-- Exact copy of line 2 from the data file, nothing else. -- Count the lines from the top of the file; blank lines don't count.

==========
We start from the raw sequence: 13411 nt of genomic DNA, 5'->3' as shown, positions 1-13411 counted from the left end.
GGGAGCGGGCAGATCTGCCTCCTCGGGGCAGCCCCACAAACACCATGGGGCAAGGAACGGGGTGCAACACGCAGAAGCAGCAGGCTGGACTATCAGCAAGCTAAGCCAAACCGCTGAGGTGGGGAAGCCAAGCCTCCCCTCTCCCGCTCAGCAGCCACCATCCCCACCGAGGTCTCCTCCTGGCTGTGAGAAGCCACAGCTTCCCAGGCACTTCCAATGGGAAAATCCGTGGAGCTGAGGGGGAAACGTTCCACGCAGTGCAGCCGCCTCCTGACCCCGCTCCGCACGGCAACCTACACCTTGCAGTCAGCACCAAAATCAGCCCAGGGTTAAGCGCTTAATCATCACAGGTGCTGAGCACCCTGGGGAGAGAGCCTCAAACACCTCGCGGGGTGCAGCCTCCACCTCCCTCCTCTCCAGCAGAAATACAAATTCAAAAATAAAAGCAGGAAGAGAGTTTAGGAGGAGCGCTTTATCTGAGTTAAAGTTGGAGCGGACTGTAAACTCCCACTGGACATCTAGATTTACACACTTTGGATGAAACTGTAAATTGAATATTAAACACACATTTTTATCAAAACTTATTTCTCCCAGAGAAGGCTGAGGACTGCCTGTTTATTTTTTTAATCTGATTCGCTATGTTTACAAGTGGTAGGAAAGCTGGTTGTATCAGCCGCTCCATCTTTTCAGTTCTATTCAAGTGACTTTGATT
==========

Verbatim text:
GGGAGCGGGCAGATCTGCCTCCTCGGGGCAGCCCCACAAACACCATGGGGCAAGGAACGGGGTGCAACACGCAGAAGCAGCAGGCTGGACTATCAGCAAGCTAAGCCAAACCGCTGAGGTGGGGAAGCCAAGCCTCCCCTCTCCCGCTCAGCAGCCACCATCCCCACCGAGGTCTCCTCCTGGCTGTGAGAAGCCACAGCTTCCCAGGCACTTCCAATGGGAAAATCCGTGGAGCTGAGGGGGAAACGTTCCACGCAGTGCAGCCGCCTCCTGACCCCGCTCCGCACGGCAACCTACACCTTGCAGTCAGCACCAAAATCAGCCCAGGGTTAAGCGCTTAATCATCACAGGTGCTGAGCACCCTGGGGAGAGAGCCTCAAACACCTCGCGGGGTGCAGCCTCCACCTCCCTCCTCTCCAGCAGAAATACAAATTCAAAAATAAAAGCAGGAAGAGAGTTTAGGAGGAGCGCTTTATCTGAGTTAAAGTTGGAGCGGACTGTAAACTCCCACTGGACATCTAGATTTACACACTTTGGATGAAACTGTAAATTGAATATTAAACACACATTTTTATCAAAACTTATTTCTCCCAGAGAAGGCTGAGGACTGCCTGTTTATTTTTTTAATCTGATTCGCTATGTTTACAAGTGGTAGGAAAGCTGGTTGTATCAGCCGCTCCATCTTTTCAGTTCTATTCAAGTGACTTTGATT